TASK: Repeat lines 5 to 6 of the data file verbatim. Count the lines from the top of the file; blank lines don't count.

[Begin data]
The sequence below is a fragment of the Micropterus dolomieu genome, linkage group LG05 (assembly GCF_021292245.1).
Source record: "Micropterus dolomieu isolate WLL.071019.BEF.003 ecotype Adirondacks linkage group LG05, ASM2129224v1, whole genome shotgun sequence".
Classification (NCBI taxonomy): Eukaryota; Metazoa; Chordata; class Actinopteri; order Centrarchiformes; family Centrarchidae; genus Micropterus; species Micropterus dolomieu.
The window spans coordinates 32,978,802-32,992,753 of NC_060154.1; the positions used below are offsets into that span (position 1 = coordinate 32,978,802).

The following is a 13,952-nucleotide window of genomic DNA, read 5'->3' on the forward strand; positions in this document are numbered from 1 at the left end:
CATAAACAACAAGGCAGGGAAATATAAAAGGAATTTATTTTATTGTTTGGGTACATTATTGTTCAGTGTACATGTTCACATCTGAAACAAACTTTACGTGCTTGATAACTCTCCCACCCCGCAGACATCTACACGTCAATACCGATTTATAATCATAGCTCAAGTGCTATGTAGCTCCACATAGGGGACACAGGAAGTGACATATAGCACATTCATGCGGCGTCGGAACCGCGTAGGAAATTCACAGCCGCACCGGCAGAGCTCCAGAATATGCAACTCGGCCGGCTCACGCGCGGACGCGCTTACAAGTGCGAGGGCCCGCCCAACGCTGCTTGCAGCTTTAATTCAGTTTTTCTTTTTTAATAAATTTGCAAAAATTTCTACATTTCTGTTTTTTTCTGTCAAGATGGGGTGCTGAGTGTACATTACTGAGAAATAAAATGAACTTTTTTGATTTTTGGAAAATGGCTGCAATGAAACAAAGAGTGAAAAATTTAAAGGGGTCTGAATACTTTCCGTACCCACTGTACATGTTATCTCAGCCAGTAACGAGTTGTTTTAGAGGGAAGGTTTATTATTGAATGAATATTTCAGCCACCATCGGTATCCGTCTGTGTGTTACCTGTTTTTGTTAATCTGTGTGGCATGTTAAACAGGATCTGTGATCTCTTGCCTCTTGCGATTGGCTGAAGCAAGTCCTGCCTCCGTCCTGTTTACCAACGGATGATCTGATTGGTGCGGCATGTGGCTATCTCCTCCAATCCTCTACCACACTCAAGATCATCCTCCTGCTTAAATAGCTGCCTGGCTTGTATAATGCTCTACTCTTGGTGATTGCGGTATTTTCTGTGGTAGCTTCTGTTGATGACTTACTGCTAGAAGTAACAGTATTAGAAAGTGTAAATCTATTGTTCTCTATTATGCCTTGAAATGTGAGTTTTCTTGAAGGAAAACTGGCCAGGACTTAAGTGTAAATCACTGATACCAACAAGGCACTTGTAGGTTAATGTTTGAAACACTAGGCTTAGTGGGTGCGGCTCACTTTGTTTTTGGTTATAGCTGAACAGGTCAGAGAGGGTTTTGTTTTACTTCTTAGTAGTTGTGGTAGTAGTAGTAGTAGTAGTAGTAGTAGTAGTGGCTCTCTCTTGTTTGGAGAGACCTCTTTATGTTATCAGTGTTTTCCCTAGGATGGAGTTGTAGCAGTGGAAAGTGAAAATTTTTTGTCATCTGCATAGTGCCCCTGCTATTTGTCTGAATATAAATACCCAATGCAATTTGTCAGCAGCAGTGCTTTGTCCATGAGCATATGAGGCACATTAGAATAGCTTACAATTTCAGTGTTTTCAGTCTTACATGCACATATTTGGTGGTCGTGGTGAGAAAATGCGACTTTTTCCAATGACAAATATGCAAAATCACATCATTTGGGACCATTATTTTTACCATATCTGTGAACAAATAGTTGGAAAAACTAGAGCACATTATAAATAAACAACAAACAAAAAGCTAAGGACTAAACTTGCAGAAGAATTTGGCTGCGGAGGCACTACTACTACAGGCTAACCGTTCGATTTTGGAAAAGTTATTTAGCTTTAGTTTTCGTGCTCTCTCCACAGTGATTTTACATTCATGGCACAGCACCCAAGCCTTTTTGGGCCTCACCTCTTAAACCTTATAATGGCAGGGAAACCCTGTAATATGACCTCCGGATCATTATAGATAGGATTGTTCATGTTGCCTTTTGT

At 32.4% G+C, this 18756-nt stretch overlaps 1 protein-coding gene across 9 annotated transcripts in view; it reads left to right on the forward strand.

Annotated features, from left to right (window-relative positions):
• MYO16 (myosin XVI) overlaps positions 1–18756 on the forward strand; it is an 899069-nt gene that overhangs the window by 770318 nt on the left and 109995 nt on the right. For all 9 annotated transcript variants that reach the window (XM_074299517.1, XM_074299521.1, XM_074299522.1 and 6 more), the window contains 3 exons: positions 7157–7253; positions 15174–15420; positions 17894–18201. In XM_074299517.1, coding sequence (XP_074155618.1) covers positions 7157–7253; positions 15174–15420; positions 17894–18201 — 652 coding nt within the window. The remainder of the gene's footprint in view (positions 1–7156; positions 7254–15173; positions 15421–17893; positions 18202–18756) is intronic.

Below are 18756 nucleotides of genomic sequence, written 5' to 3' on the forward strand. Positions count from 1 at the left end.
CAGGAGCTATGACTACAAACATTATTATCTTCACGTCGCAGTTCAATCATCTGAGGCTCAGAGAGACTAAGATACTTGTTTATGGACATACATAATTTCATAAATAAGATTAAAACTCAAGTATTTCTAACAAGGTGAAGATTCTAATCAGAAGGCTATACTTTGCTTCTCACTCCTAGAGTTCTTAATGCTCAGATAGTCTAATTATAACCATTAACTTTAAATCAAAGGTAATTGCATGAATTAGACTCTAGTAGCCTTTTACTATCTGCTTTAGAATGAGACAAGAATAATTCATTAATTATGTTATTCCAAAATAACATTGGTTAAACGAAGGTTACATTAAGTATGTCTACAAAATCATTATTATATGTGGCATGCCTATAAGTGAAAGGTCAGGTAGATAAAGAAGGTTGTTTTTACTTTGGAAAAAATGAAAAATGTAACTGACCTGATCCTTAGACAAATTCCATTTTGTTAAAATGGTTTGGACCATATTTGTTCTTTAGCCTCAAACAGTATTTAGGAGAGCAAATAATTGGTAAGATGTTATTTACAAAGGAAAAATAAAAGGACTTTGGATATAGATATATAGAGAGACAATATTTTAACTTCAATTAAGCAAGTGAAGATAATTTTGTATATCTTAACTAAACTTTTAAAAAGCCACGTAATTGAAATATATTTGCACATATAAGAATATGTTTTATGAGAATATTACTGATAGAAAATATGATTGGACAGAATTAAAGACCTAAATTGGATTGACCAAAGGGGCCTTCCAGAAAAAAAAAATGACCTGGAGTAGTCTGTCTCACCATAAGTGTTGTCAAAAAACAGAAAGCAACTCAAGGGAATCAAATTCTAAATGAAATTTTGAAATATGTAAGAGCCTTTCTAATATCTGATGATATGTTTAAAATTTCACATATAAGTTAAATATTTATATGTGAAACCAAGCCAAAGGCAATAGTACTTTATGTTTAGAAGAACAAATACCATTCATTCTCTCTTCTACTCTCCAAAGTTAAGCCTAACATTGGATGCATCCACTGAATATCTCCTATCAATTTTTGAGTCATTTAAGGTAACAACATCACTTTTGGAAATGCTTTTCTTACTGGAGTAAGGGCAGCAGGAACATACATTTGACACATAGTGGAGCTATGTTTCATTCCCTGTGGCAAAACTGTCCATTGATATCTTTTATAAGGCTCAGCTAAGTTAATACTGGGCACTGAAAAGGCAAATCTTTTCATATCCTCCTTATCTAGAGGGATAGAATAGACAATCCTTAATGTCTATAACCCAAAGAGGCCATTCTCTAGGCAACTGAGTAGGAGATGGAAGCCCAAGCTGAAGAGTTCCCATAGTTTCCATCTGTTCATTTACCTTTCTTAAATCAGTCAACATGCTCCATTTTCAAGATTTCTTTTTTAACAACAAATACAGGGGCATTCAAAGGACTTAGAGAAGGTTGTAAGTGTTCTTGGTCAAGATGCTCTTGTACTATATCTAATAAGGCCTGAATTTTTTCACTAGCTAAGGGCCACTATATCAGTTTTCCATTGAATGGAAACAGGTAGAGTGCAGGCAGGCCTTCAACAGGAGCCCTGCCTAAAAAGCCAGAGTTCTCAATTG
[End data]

The following is a 13,952-nucleotide window of genomic DNA, read 5'->3' on the forward strand; positions in this document are numbered from 1 at the left end:
CATAAACAACAAGGCAGGGAAATATAAAAGGAATTTATTTTATTGTTTGGGTACATTATTGTTCAGTGTACATGTTCACATCTGAAACAAACTTTACGTGCTTGATAACTCTCCCACCCCGCAGACATCTACACGTCAATACCGATTTATAATCATAGCTCAAGTGCTATGTAGCTCCACATAGGGGACACAGGAAGTGACATATAGCACATTCATGCGGCGTCGGAACCGCGTAGGAAATTCACAGCCGCACCGGCAGAGCTCCAGAATATGCAACTCGGCCGGCTCACGCGCGGACGCGCTTACAAGTGCGAGGGCCCGCCCAACGCTGCTTGCAGCTTTAATTCAGTTTTTCTTTTTTAATAAATTTGCAAAAATTTCTACATTTCTGTTTTTTTCTGTCAAGATGGGGTGCTGAGTGTACATTACTGAGAAATAAAATGAACTTTTTTGATTTTTGGAAAATGGCTGCAATGAAACAAAGAGTGAAAAATTTAAAGGGGTCTGAATACTTTCCGTACCCACTGTACATGTTATCTCAGCCAGTAACGAGTTGTTTTAGAGGGAAGGTTTATTATTGAATGAATATTTCAGCCACCATCGGTATCCGTCTGTGTGTTACCTGTTTTTGTTAATCTGTGTGGCATGTTAAACAGGATCTGTGATCTCTTGCCTCTTGCGATTGGCTGAAGCAAGTCCTGCCTCCGTCCTGTTTACCAACGGATGATCTGATTGGTGCGGCATGTGGCTATCTCCTCCAATCCTCTACCACACTCAAGATCATCCTCCTGCTTAAATAGCTGCCTGGCTTGTATAATGCTCTACTCTTGGTGATTGCGGTATTTTCTGTGGTAGCTTCTGTTGATGACTTACTGCTAGAAGTAACAGTATTAGAAAGTGTAAATCTATTGTTCTCTATTATGCCTTGAAATGTGAGTTTTCTTGAAGGAAAACTGGCCAGGACTTAAGTGTAAATCACTGATACCAACAAGGCACTTGTAGGTTAATGTTTGAAACACTAGGCTTAGTGGGTGCGGCTCACTTTGTTTTTGGTTATAGCTGAACAGGTCAGAGAGGGTTTTGTTTTACTTCTTAGTAGTTGTGGTAGTAGTAGTAGTAGTAGTAGTAGTAGTAGTGGCTCTCTCTTGTTTGGAGAGACCTCTTTATGTTATCAGTGTTTTCCCTAGGATGGAGTTGTAGCAGTGGAAAGTGAAAATTTTTTGTCATCTGCATAGTGCCCCTGCTATTTGTCTGAATATAAATACCCAATGCAATTTGTCAGCAGCAGTGCTTTGTCCATGAGCATATGAGGCACATTAGAATAGCTTACAATTTCAGTGTTTTCAGTCTTACATGCACATATTTGGTGGTCGTGGTGAGAAAATGCGACTTTTTCCAATGACAAATATGCAAAATCACATCATTTGGGACCATTATTTTTACCATATCTGTGAACAAATAGTTGGAAAAACTAGAGCACATTATAAATAAACAACAAACAAAAAGCTAAGGACTAAACTTGCAGAAGAATTTGGCTGCGGAGGCACTACTACTACAGGCTAACCGTTCGATTTTGGAAAAGTTATTTAGCTTTAGTTTTCGTGCTCTCTCCACAGTGATTTTACATTCATGGCACAGCACCCAAGCCTTTTTGGGCCTCACCTCTTAAACCTTATAATGGCAGGGAAACCCTGTAATATGACCTCCGGATCATTATAGATAGGATTGTTCATGTTGCCTTTTGT